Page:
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  1. Lisa Bellantoni (2011). The Triple Helix: The Soul of Bioethics. Palgrave Macmillan.
    Lisa Bellantoni argues that contemporary bioethics divides into two logically incommensurable positions: a cult of rights, which identifies the worth of human life with our autonomy, and a cult of life, which identifies human worth with the possession of a soul, and thereby, of human dignity.
     
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  2. Lisa Bellantoni (2007). Are We Good Enough? Journal of Philosophical Research 32 (Supplement):283-289.
    If we can enhance ourselves genetically, should we? A plague of recent works in bioethics insist that we should not. Bill McKibben, for example, joins a chorus of theorists who oppose enhancement efforts not because they might harm individuals or undermine social practices, but because they imperil a human nature that is already “good enough,” and threaten to catapult us into a “post-human” world. But what’s wrong, exactly, with being post-human? These positions never answer that question. They fail biologically, sociologically, (...)
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  3. Lisa Bellantoni (2004). Future Ethics: MacIntyre and Whitehead on Moral Progress. In Janusz A. Polanowski & Donald W. Sherburne (eds.), Whitehead's Philosophy: Points of Connection. State University of New York Press. 103.
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  4. Lisa Bellantoni (2003). What Good is a Pragmatic Bioethic? Journal of Medicine and Philosophy 28 (5 & 6):615 – 633.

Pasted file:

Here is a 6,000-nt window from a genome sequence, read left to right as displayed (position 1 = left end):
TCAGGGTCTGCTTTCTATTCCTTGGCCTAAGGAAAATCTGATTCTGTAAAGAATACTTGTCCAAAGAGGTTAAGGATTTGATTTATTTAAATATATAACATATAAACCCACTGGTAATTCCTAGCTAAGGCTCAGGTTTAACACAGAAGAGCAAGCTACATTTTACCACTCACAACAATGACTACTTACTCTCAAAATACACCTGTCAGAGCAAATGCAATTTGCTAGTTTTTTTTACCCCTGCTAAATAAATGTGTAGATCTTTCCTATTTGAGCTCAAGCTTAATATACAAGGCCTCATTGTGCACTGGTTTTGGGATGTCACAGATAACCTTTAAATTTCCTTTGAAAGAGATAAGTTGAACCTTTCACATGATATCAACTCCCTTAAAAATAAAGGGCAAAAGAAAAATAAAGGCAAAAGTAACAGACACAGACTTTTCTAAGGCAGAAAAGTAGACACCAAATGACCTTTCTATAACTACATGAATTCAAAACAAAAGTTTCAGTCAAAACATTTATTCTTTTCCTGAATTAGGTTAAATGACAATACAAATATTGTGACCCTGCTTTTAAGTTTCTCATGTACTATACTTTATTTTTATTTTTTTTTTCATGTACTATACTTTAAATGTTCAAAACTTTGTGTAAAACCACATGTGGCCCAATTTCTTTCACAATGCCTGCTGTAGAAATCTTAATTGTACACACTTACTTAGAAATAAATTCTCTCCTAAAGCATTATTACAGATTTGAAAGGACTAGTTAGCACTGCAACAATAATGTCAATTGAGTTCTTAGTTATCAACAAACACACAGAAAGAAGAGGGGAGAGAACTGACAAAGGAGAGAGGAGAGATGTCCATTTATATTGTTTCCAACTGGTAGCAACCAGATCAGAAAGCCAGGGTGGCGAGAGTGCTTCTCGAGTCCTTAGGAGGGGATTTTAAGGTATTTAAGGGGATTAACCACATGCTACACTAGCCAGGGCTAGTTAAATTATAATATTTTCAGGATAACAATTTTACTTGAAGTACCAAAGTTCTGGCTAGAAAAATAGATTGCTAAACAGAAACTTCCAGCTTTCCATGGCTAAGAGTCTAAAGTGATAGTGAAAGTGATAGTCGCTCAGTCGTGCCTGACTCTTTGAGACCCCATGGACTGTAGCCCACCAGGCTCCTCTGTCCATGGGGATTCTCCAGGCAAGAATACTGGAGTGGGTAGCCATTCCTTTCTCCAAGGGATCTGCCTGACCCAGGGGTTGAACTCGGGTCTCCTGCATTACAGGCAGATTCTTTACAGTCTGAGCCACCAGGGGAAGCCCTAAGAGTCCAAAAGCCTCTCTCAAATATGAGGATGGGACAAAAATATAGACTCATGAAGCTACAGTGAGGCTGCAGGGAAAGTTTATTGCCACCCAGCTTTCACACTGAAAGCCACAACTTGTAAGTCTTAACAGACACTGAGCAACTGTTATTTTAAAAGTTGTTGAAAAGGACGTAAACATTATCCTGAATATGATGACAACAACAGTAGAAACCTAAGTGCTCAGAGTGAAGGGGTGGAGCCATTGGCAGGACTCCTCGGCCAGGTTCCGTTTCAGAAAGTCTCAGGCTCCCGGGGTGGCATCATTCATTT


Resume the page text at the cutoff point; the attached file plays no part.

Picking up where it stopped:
Do bioethicists need yet another theoretical approach with which to frame their disagreements? Many pragmatists contend that pragmatism, unlike its liberal and utilitarian counterparts, is uniquely commendable in (a) beginning from our lived experiences and (b) locating those experiences amid our social relations. In place of an " principlism," pragmatism offers a practical "bedside-bioethic"; in lieu of "autonomy run amuk," pragmatism proposes an ethic rooted in our communal resources. To date, however, efforts to develop such a bioethic have been stymied (...)
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  5. Lisa Bellantoni (2002). What Are Persons Made Of? Proceedings of the American Catholic Philosophical Association 76:265-274.
    Many current debates between Catholic and secular bioethicists stalemate upon one central dispute: whether human dignity is a property persons bear at conception, or a product of social engagement, i.e., whether persons are born, or made. We need not resolve that dispute, however, to affirm two points that the prospect of human cloning should teach us. First, whether persons are born or made, whether we affirm a creationist, traducian, or even reincarnational view of the soul, the prospect of cloning highlights (...)
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  6. Lisa Bellantoni (2000). Moral Progress: A Process Critique of Macintyre. State University of New York Press.
    Argues that in order to reinvigorate our moral inheritances we must endeavor not only to live well, but also to live better.
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  7. Nitin Trasi, Francis X. Clooney, Maria Hibbets, George Cronk, Brian A. Hatcher, Robin Rinehart, Karen Pechilis Prentiss, Hal W. French, Francis X. Clooney, Lisa Bellantoni, Frank J. Korom, Robert Menzies, Constantina Rhodes Bailly, Gavin Flood, Rebecca J. Manring, Loriliai Biernacki, Brian K. Pennington, John Grimes, Richard D. MacPhail, Glenn Wallis, John J. Thatamanil, John Grimes, Thomas Forsthoefel, Denise Cush, Yasmin Saikia, Joseph A. Bracken, Lise F. Vail, Jacqueline Suthren Hirst, Judson B. Trapnell, Ellison Banks Findly, Paul Waldau, D. L. Johnson & John Grimes (2000). Book Reviews and Notices. [REVIEW] International Journal of Hindu Studies 4 (1):61-107.
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  8. Lisa Bellantoni (1996). Kant on the Paradox of Self-Love. Southwest Philosophy Review 12 (2):123-131.